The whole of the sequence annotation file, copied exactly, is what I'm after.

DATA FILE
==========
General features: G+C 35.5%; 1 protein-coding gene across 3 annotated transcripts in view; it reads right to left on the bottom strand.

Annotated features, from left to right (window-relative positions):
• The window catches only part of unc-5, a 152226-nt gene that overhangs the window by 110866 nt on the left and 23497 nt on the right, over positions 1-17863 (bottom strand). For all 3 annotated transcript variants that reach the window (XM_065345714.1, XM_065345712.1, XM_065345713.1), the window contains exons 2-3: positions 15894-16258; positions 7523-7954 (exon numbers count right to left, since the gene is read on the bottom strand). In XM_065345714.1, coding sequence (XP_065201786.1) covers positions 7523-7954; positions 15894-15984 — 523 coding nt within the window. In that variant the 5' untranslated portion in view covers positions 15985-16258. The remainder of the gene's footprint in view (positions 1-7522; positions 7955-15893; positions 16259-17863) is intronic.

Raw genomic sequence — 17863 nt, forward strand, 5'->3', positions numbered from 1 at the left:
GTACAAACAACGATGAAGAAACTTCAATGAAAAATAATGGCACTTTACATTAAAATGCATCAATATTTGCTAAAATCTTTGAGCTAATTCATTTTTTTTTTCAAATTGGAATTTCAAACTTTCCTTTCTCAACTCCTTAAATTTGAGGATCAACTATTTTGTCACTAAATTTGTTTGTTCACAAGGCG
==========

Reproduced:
General features: G+C 35.5%; 1 protein-coding gene across 3 annotated transcripts in view; it reads right to left on the bottom strand.

Annotated features, from left to right (window-relative positions):
• The window catches only part of unc-5, a 152226-nt gene that overhangs the window by 110866 nt on the left and 23497 nt on the right, over positions 1-17863 (bottom strand). For all 3 annotated transcript variants that reach the window (XM_065345714.1, XM_065345712.1, XM_065345713.1), the window contains exons 2-3: positions 15894-16258; positions 7523-7954 (exon numbers count right to left, since the gene is read on the bottom strand). In XM_065345714.1, coding sequence (XP_065201786.1) covers positions 7523-7954; positions 15894-15984 — 523 coding nt within the window. In that variant the 5' untranslated portion in view covers positions 15985-16258. The remainder of the gene's footprint in view (positions 1-7522; positions 7955-15893; positions 16259-17863) is intronic.

Raw genomic sequence — 17863 nt, forward strand, 5'->3', positions numbered from 1 at the left:
GTACAAACAACGATGAAGAAACTTCAATGAAAAATAATGGCACTTTACATTAAAATGCATCAATATTTGCTAAAATCTTTGAGCTAATTCATTTTTTTTTTCAAATTGGAATTTCAAACTTTCCTTTCTCAACTCCTTAAATTTGAGGATCAACTATTTTGTCACTAAATTTGTTTGTTCACAAGGCG